Author Archive

Become trained in delivering ADAPT

Tuesday, November 21st, 2017

Free intensive training offered in groundbreaking, evidence-based program for military parents
April 16-19, May 14-17, 2018 | Minneapolis, MN

Thanks to a federal grant, ITR is offering a tuition-free, two-week intensive training in delivering the groundbreaking parenting program for military families, After Deployment, Adaptive Parenting Tools (ADAPT). The training is open to any organizations that work with military families and is not limited to licensed clinicians.

The program is based on 50 years of research on effective parenting, and has been tested with more than 600 military families in randomized-control trials. This training marks the first opportunity for outside organizations to adopt the program and reap the demonstrated benefits for military parents and children.

Below is more information on the program. Additional details are available at crf.umn.edu/apply.

We will be hosting two informational calls to answer further questions:

  • Tuesday, Dec. 12 from 2 p.m. to 3 p.m. CST
  • Monday, January 8 from noon to 1 p.m. CST.

Those calls will be hosted on WebEx at https://umn.webex.com/meet/zimme766 and by phone at 1-866-282-7366, code: 741 362 502.

Contact Tanner Zimmerman, CRF Project Manager at zimme766@umn.edu or 612-624-7722 with any questions.

About ADAPT
Military parents face unique challenges. Deployed parents may be gone for months, living a starkly different lifestyle than their family back home. Partners shoulder the burden of raising children and managing family affairs by themselves. Children are often anxious about the safety of their deployed parent, and the new rhythms of a one-parent household.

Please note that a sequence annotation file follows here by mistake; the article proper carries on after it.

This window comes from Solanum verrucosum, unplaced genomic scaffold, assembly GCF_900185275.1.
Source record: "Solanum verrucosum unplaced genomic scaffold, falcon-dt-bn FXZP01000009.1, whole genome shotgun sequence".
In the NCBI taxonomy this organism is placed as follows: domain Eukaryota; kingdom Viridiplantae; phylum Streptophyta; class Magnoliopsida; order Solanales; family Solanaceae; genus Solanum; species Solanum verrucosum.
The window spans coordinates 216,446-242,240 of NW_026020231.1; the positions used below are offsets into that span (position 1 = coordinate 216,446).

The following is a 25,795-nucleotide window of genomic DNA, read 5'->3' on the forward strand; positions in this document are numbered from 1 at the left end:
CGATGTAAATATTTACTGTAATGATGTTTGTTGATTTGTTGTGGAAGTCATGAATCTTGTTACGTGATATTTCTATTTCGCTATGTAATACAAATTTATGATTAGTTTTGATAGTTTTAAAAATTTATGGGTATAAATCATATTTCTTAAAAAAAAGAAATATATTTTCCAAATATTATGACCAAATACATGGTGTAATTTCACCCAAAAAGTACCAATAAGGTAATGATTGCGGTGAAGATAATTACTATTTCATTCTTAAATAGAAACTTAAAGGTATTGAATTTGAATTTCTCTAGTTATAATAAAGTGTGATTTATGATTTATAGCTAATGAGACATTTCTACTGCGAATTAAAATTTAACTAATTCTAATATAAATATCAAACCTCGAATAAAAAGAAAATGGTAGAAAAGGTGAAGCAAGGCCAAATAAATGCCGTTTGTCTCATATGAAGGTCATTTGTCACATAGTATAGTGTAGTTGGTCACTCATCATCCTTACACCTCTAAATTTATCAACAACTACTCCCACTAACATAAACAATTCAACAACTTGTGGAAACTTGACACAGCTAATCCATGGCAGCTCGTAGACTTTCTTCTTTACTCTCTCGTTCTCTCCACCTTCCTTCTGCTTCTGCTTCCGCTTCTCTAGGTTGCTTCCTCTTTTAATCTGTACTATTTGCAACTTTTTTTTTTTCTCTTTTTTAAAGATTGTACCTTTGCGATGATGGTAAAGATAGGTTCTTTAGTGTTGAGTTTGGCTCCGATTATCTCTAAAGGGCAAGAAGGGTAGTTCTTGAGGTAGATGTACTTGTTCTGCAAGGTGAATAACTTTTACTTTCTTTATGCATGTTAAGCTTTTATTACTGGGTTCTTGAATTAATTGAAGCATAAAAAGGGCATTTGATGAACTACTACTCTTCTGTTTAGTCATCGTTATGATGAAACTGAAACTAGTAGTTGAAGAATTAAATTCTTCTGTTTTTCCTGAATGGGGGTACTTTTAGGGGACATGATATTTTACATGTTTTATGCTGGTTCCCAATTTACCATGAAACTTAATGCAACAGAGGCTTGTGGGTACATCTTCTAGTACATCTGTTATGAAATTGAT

The challenges of parenting combined with the increased stress and potential trauma of military deployment can have serious consequences for the wellbeing of parents and children.

To address this need, researchers at the University of Minnesota developed ADAPT as the first and only “evidence-based” program  — meaning it is based on rigorous scientific research — that is designed to strengthen parenting in military families with school-aged children.

The program teaches parents how to regulate their emotions, build healthy relationships with their children and partners, and set their children up for success at home and in school.

ADAPT has been evaluated in randomized control trials (the gold standard of social science research) with more than 600 families. Results show that ADAPT significantly improves parenting, and parents’ confidence. And, in turn, effective parents have children who show fewer behavior problems, less anxiety and depression, greater interpersonal strengths, better self-esteem, and more positive attitudes towards school. In addition, parents self-reported reduced depression, PTSD, and suicidal tendencies.

About the training